Coming from a Catholic school and the time frame being the mid fifties, I easily made friends and enjoyed that aspect of Grandview. My problem was the teachers. If your parents were active in the school, volunteering or whatever you were treated very special. Also if your older siblings had gone to Grandview you were treated with much affection and as if you were part of the schools legacy. Being Catholic and having a widowed father who did his best I was considered "different ". The majority of teachers had been there for years and were old school in their teaching techniques. I struggled with Algebra and my freshman algebra teacher NEVER took me aside to offer any helpful suggestions. She just made it easy on herself and failed me whereas I learned more from those few months in summer school than I ever learned at Grandview. I once was called over by a teacher in study hall and asked quote, "why did you come to Grandview?? Why didn't you go to a Catholic School. Very hurtful for a 15 year old. I In my adult years I taught school and my goal was to treat every student like they were each very special and many times offered my help to any student that was struggling by staying after school to help them. Grandview teachers made me feel like I was a slow learner and treated me with indifference. It took many years for me realize that I was smart and very capable. By the way my 3 children all have advanced degrees and have make me very proud. Grandview high school did not help me in anyway.. It was my my dear Grandview friends who enriched my life NOT GHS!!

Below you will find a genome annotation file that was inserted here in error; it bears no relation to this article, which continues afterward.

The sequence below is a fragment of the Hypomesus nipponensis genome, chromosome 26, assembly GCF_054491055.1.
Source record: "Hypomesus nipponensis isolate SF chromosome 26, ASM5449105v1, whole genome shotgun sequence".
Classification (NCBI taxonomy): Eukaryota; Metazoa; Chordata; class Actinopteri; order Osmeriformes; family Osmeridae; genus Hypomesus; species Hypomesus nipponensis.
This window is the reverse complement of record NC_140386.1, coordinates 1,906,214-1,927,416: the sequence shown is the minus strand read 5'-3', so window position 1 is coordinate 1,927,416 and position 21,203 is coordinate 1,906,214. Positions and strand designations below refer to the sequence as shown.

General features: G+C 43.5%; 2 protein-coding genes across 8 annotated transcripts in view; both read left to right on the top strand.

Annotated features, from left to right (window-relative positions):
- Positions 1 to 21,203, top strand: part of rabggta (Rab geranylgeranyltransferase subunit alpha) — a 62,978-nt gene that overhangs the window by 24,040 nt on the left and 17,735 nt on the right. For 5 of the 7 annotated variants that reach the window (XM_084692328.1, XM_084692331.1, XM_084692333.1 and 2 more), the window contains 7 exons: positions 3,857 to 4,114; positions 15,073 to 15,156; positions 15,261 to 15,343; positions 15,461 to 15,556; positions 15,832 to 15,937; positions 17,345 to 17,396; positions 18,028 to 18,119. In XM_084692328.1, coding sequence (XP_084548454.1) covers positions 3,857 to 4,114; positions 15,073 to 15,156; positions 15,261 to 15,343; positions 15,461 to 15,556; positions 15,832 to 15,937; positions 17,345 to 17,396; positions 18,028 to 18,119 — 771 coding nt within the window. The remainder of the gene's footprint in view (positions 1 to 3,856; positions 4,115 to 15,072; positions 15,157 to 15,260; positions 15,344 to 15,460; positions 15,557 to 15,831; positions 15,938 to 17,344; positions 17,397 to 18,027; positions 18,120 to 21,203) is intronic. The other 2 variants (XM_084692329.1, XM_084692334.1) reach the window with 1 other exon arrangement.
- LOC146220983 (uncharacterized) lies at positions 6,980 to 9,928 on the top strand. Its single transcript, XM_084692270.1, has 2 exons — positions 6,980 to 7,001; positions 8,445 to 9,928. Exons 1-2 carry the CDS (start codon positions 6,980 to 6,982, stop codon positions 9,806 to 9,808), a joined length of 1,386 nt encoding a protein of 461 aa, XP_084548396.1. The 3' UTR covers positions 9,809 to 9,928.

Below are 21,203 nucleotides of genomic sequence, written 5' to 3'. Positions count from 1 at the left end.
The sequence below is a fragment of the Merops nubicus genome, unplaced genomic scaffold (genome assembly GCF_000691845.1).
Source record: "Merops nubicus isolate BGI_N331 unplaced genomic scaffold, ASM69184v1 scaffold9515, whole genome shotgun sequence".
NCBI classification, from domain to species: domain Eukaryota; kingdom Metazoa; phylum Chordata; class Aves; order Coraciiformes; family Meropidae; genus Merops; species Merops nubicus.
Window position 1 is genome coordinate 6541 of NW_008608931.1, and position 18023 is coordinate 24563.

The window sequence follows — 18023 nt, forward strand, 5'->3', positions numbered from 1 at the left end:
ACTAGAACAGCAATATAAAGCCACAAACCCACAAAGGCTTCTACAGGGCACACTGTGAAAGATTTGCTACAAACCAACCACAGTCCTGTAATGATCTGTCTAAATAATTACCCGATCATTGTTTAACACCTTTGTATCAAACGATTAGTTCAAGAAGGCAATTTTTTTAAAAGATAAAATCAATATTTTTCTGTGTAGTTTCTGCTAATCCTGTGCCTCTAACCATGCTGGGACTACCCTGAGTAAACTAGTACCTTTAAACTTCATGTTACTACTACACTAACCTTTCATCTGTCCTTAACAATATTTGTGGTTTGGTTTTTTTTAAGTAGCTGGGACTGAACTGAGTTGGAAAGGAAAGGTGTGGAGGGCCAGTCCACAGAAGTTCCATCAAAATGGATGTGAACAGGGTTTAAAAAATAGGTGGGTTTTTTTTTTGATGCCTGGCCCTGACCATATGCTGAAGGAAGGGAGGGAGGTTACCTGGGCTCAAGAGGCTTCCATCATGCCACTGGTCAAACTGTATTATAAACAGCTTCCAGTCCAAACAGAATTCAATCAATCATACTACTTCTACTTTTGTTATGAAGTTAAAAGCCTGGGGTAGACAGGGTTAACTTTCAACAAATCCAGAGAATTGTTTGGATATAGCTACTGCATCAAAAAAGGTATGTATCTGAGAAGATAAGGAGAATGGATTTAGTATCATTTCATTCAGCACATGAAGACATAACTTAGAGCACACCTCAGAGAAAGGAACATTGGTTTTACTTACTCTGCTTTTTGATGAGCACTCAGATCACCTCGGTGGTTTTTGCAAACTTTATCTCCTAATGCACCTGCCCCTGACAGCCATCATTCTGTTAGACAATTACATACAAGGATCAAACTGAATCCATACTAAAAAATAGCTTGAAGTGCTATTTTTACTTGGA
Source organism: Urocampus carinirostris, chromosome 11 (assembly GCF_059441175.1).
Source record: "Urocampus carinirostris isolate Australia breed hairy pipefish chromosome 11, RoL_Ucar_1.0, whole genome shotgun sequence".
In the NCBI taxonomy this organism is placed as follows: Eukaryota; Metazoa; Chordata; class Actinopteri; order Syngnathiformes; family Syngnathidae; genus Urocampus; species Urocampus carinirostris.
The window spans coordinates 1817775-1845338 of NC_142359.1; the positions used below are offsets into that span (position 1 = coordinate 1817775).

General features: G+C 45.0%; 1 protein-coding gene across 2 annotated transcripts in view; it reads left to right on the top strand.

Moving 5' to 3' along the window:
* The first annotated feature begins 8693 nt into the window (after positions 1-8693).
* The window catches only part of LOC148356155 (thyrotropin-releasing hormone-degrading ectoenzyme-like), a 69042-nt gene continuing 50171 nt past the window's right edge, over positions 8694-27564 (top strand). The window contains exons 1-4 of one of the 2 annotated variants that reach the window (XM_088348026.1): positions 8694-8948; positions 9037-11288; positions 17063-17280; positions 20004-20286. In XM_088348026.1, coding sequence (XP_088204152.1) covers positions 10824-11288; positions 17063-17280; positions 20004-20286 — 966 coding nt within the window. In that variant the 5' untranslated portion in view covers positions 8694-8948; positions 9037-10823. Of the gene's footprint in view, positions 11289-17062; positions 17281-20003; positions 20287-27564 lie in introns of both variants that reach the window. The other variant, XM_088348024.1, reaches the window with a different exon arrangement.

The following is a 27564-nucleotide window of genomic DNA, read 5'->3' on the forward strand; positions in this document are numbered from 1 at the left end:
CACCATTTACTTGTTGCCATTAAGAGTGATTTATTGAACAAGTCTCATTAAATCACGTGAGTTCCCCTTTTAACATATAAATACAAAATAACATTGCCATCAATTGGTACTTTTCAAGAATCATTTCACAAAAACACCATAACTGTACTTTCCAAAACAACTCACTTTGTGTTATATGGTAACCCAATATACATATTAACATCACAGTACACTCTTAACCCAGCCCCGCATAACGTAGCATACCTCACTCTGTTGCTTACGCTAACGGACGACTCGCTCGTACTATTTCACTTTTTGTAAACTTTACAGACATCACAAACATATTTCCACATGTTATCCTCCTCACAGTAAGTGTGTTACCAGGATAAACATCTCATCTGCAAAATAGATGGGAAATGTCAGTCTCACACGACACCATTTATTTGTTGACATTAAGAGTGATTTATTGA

The wealthy and connected parents make sure their kids get everything. If you are not a sports superstar or are doing something that makes the school look good you get ignored. A small school in a small town with people trying to impress others and out for their own interests. The school doesn't do much to prepare students for life outside the Grandview bubble.